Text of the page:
New Year, New You
How do your relationships influence your ability to keep your resolutions?
Posted January 12, 2015
It’s the New Year, which means it’s that time again…New Year’s resolution time. Now, personally, I have never been much of a resolution maker, but this time of year many set the goal that this will be the year that they quit smoking, eat better, lose weight, spend more time with their families, spend more time without their electronic devices, etc., etc., etc. Some people will be successful in attaining these goals that they have set for themselves, but many will not.
For many years, psychologists have investigated goal pursuit and attainment in order to understand what makes some people successful at achieving the things they set their mind to while others fail. However, most of the existing work has focused on what individuals do or don’t do that impact their goals. What I want to focus on in this post is how our interpersonal relationships can help or hinder us in achieving the things we strive for. In the past decade or two, researchers have turned their attention to just this question and it turns out that our close relationships, whether romantic partners, friends, or parents, do profoundly impact how we pursue our goals (see Fitzsimons & Finkel, 2010 for a review).
In some ways, our relationships can help us be more successful in our goal pursuits than we might have been otherwise. For example, just thinking of the goals that our close others have for us— like our parents’ desire to see us be successful or our partner’s desire to see us be healthy— has been shown to help people try harder at, and be more successful in those pursuits (Fitzsimons & Bargh, 2003). Additionally, research has shown that goals can actually be caught from others; that they are contagious like the common cold. When watching another person trying to pursue a goal, individuals’ often find that the goal becomes activated for them (Aarts, Gollwitzer, & Hassin, 2004).
However, interpersonal goal pursuit is tricky, and there are ways that our interpersonal relationships can actually get in the way of us chasing our goals and keeping our New Year’s resolutions. Recent research has shown that, although we can experience the goal contagion described above, if we watch someone else achieve or complete a goal, our own goal pursuit can suffer. Specifically, we can experience something called vicarious goal satiation, which occurs when watching someone else achieve a goal makes us non-consciously feel that we have achieved the same goal. When this happens we are less likely to strive to actually achieve the goal ourselves (McCulloch, Fitzsimons, Chua, & Albarracin, 2010).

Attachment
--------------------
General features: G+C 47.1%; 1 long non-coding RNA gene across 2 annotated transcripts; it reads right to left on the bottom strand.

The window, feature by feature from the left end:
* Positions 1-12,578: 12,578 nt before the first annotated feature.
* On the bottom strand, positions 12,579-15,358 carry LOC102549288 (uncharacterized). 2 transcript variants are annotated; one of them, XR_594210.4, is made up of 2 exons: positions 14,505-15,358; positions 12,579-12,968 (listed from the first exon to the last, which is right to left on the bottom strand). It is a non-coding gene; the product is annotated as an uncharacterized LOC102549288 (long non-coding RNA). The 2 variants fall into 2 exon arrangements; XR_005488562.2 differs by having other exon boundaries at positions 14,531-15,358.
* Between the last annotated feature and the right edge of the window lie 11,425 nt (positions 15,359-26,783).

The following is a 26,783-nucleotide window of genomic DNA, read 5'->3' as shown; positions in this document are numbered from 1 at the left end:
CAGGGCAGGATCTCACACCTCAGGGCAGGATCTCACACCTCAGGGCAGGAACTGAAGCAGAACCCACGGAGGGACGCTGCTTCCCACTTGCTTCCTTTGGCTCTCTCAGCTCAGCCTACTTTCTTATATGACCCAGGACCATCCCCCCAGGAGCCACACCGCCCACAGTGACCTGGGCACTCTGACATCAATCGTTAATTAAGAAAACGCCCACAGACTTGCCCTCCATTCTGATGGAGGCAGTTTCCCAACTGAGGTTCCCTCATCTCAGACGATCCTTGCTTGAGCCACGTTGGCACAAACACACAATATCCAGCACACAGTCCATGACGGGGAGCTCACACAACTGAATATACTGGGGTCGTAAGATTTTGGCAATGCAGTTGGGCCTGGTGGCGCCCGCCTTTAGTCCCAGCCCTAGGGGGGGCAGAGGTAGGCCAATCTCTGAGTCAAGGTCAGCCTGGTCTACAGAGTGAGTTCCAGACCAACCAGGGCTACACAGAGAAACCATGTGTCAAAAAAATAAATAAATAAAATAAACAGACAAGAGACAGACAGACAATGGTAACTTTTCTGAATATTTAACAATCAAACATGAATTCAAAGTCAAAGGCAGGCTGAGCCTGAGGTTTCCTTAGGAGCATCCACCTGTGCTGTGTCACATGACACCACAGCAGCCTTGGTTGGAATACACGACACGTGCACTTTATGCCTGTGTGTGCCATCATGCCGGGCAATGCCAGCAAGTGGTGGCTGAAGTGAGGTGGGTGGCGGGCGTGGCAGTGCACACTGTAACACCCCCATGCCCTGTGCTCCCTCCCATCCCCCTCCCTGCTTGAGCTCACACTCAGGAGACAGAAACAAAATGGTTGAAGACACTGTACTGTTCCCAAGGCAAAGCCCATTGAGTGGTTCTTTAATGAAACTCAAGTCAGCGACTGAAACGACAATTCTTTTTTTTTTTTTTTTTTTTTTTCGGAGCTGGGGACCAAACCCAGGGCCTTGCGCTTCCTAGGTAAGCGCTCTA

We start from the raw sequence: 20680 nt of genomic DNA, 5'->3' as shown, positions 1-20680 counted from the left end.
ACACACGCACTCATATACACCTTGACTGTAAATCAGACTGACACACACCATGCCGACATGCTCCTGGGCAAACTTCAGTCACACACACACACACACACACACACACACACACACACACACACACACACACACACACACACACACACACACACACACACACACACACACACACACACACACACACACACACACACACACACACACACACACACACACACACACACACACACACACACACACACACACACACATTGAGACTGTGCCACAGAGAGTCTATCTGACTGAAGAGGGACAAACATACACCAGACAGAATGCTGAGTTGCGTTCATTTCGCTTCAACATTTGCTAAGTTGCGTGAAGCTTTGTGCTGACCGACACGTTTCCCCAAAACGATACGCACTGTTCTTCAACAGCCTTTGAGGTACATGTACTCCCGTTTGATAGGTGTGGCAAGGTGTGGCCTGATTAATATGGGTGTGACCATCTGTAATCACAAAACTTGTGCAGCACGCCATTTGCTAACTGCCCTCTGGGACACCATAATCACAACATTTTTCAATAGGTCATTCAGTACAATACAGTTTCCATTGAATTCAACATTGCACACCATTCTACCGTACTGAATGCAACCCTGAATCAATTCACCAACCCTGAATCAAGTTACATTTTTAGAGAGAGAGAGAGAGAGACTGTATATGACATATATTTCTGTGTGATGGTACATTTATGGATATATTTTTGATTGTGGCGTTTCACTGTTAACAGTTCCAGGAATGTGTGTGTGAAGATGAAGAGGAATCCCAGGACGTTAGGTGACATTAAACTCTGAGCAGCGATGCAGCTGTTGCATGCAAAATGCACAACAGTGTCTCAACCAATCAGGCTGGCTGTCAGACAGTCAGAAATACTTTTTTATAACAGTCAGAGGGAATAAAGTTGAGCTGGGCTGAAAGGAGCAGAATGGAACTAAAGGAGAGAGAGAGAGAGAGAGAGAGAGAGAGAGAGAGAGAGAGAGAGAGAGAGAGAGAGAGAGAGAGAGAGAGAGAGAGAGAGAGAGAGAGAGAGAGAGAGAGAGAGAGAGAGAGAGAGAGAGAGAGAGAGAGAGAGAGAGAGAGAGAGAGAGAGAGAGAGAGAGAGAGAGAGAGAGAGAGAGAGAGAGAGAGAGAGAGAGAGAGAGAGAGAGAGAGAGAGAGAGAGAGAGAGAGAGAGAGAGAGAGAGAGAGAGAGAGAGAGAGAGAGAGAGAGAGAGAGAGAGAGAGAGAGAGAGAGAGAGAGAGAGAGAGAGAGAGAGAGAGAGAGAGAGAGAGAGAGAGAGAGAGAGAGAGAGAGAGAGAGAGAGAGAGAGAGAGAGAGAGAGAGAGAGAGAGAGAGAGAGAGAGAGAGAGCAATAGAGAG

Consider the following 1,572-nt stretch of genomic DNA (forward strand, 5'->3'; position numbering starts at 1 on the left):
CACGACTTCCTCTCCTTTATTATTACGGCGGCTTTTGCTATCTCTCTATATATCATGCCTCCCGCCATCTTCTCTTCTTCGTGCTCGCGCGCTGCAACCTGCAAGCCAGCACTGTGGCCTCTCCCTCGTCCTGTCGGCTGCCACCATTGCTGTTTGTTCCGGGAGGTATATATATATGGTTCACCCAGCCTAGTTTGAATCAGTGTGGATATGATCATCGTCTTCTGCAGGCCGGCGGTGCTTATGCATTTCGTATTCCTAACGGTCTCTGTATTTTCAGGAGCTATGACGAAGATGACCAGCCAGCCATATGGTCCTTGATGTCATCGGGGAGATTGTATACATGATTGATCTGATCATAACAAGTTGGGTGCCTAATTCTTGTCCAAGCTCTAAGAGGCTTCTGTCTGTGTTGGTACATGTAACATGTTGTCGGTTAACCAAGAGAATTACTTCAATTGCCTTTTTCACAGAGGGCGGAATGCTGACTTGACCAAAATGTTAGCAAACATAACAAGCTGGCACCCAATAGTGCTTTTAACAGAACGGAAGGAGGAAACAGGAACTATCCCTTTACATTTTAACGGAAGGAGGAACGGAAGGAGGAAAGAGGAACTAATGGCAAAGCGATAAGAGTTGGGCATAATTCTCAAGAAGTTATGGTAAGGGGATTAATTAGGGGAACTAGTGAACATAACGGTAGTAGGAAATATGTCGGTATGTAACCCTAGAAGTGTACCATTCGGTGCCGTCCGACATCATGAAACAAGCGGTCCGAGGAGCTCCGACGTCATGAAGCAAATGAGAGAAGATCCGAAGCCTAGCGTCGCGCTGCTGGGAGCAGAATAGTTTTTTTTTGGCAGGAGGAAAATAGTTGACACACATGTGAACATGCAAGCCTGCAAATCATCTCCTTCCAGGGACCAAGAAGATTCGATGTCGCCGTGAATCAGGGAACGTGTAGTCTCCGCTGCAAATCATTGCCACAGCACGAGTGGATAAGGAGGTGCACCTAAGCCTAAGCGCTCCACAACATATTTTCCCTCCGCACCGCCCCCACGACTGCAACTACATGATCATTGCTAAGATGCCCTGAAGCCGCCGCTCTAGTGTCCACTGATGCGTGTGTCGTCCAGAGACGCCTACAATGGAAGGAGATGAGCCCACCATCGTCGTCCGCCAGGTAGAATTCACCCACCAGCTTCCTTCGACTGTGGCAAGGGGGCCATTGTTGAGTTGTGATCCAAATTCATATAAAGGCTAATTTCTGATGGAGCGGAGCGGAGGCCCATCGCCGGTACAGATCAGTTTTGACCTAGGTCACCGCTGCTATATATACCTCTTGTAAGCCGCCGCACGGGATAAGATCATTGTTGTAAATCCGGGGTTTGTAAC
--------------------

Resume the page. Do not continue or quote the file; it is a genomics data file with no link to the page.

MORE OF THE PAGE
Along similar lines, even though thinking of someone who has goals for us can help us chase those goals, the quality of the relationship that we’re thinking of matters. Chartrand and colleagues (2007) found that, if individuals felt that their romantic partner was controlling of them, that getting the person to think of that relationship was actually detrimental to the individual’s goal pursuit.
There are additional ways that the relationships in our lives can influence how well we are able to achieve our goals like keeping our New Year’s resolutions (see Fitzsimons & Finkel, 2010 for a review), but hopefully the research I detailed above gives you a sense of how complicated the relationship between our relationships and successful goal pursuit can be. It certainly gives me pause though, when considering the goals I am currently pursuing, to think about how my relationships may be making me more likely to cross the proverbial finish line versus fall short.
Aarts, H., Gollwitzer, P. M., & Hassin, R. R. (2004). Goal contagion: perceiving is for pursuing. Journal of personality and social psychology, 87(1), 23.
Chartrand, T. L., Dalton, A. N., & Fitzsimons, G. J. (2007). Nonconscious relationship reactance: When significant others prime opposing goals. Journal of Experimental Social Psychology, 43(5), 719-726.
Fitzsimons, G. M., & Bargh, J. A. (2003). Thinking of you: nonconscious pursuit of interpersonal goals associated with relationship partners. Journal of personality and social psychology, 84(1), 148.
Fitzsimons, G. M., & Finkel, E. J. (2010). Interpersonal influences on self-regulation. Current Directions in Psychological Science, 19(2), 101-105.
McCulloch, K. C., Fitzsimons, G. M., Chua, S. N., & Albarracín, D. (2011). Vicarious goal satiation. Journal of experimental social psychology, 47(3), 685-688.